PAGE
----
APPELLATE COURT OF ILLINOIS, FIRST DISTRICT, THIRD DIVISION
516 N.E.2d 934, 163 Ill. App. 3d 697, 114 Ill. Dec. 779 1987.IL.1749
Appeal from the Circuit Court of Cook County; the Hon. Susan Snow Ruffolo, Judge, presiding.
JUSTICE WHITE delivered the opinion of the court. RIZZI and FREEMAN, JJ., concur.
DECISION OF THE COURT DELIVERED BY THE HONORABLE JUDGE WHITE
On June 23, 1986, Raymond McDonald petitioned for the establishment of a custodial arrangement and a visitation plan for Kelly McGowan. He alleged that respondent Michele McGowan gave birth to Kelly on April 1, 1979, and that he is Kelly's father. He had enjoyed visitation with Kelly since her birth, but during the period of time shortly before he filed his petition, respondent allowed him to visit Kelly only infrequently and she unreasonably denied his requests for more frequent visitation. Respondent moved to dismiss the petition on grounds that it was barred by the statute of limitations for paternity actions provided in the Illinois Parentage Act of 1984. (Ill. Rev. Stat. 1985, ch. 40, par. 2508.) Petitioner moved to add Kelly as a party respondent. The trial court decided to hear the motion to dismiss first. Petitioner argued that the limitations period was inapplicable because he did not petition to establish paternity. The trial court dismissed the petition and petitioner appeals.
The outcome of this case will directly affect Kelly's visitation with petitioner and her right to child support from petitioner. For purposes of her motion to dismiss, respondent admits all factual allegations of the petition, including the allegation that petitioner is Kelly's father. By moving to dismiss, respondent shows that she does not wish to establish visitation between Kelly and Kelly's father. We presume that every child has an interest in visitation with her parents, until the evidence shows that such visitation is against the child's best interests. (In re Marriage of Brophy (1981), 96 Ill. App. 3d 1108, 1112, 421 N.E.2d 1308.) In the case at bar, therefore, there is a clear indication of a potential conflict between Kelly's interests and her mother's interests.
"[It] is the public policy of the State that courts guard carefully the rights of minors . . ..
. . . [The] possibility of a situation where the interests of the minorand [her mother] are not the same, requires that [the child's] interests be represented by a legal guardian, guardian ad litem or next friend." (Skaggs v. Industrial Comm'n (1939), 371 Ill. 535, 541-42, 21 N.E.2d 731.)
"When a court has notice that a minor is present without proper representation, it is the duty of that court to appoint a guardian ad litem to help safeguard and protect the interests and welfare of the minor." (Roth v. Roth (1977), 52 Ill. App. 3d 220, 226, 367 N.E.2d 442.) The court has the power to appoint a guardian ad litem on its own motion. (Rhoads v. Rhoads (1867), 43 Ill. 239, 248.) We find that under the circumstances of this case the court had an obligation to appoint a guardian ad litem for Kelly before deciding any issue which might affect her.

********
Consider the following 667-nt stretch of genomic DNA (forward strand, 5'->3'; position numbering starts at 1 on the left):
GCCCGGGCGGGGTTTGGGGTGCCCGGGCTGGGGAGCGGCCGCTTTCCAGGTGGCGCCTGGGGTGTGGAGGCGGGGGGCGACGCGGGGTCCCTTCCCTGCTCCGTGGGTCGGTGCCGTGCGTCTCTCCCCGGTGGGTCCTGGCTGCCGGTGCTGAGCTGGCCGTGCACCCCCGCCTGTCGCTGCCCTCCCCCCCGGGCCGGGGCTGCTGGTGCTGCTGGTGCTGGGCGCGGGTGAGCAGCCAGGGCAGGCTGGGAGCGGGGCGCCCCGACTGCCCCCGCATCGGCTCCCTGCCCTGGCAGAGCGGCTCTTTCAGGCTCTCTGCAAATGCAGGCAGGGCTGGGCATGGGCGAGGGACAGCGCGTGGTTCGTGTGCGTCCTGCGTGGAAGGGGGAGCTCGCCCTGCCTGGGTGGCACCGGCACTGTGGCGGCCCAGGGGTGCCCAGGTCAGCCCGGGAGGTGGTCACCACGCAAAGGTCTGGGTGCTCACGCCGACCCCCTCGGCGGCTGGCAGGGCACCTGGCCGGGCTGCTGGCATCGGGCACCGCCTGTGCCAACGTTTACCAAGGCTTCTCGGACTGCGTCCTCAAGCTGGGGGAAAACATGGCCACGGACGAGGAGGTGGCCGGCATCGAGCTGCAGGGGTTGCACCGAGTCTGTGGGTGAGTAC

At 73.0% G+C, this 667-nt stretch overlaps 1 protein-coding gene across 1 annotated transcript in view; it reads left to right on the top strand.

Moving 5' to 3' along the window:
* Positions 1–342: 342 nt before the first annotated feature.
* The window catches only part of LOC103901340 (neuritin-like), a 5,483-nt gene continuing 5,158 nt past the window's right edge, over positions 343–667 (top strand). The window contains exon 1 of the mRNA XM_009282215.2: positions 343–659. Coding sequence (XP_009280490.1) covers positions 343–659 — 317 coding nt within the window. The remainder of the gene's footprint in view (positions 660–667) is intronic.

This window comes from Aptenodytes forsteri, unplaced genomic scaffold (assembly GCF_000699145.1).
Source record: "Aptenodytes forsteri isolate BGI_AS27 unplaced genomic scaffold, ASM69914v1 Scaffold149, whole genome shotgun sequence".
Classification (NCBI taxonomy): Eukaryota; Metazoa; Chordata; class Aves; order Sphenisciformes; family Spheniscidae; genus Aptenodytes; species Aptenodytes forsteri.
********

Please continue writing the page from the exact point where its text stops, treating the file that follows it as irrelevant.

On appeal petitioner concedes that he seeks to establish paternity and that as such his petition is barred by the relevant statute of limitations. However, he contends that the limitations period in the Illinois Parentage Act of 1984 unconstitutionally deprives him of equal protection of the laws because it allows the child to bring an action to establish paternity against the alleged father until two years after the child reaches the age of majority, but the father is barred from bringing the same action later than two years after the child is born. (Ill. Rev. Stat. 1985, ch. 40, pars. 2508(a)(1), (a)(2).) Petitioner failed to raise this issue in the trial court. In his "Response to Petition for Involuntary Dismissal" he merely denied "that said action is barred by the Statute of Limitations and, that the Statute of Limitations which apparently Michele McGowan relies upon is not applicable." He contends that he started to state the facts he needed to prove to support his constitutional argument at hearing on the motion to dismiss, but the trial court ordered him not to argue facts not stated in the petition. In doing so the trial court properly restricted the parties to arguments based on the pleadings. We find that the petitioner waived the issue of the constitutionality of the Illinois Parentage Act of 1984. Niekirk v. Central Illinois Light Co. (1984), 128 Ill. App. 3d 1069, 1073, 471 N.E.2d 1027.
Petitioner next contends that the trial court should have construed his motion to make Kelly an added respondent as a petition brought on Kelly's behalf to establish paternity. Under the Illinois Parentage Act of 1984:
"If any party is a minor, he or she may be represented by his or her general guardian or a guardian ad litem appointed by the court, which may include an appropriate agency." (Ill. Rev. Stat. 1985, ch. 40, par. 2507(c).)
Petitioner was not Kelly's general guardian, nor had he been appointed to act as her guardian ad litem. We find that the trial court did not err in failing to appoint petitioner as Kelly's guardian ad litem, since there is a potential conflict between petitioner's interests and Kelly's interests. Under the statute, petitioner is not a proper person to represent Kelly, so the trial court could not interpret his petition as a ...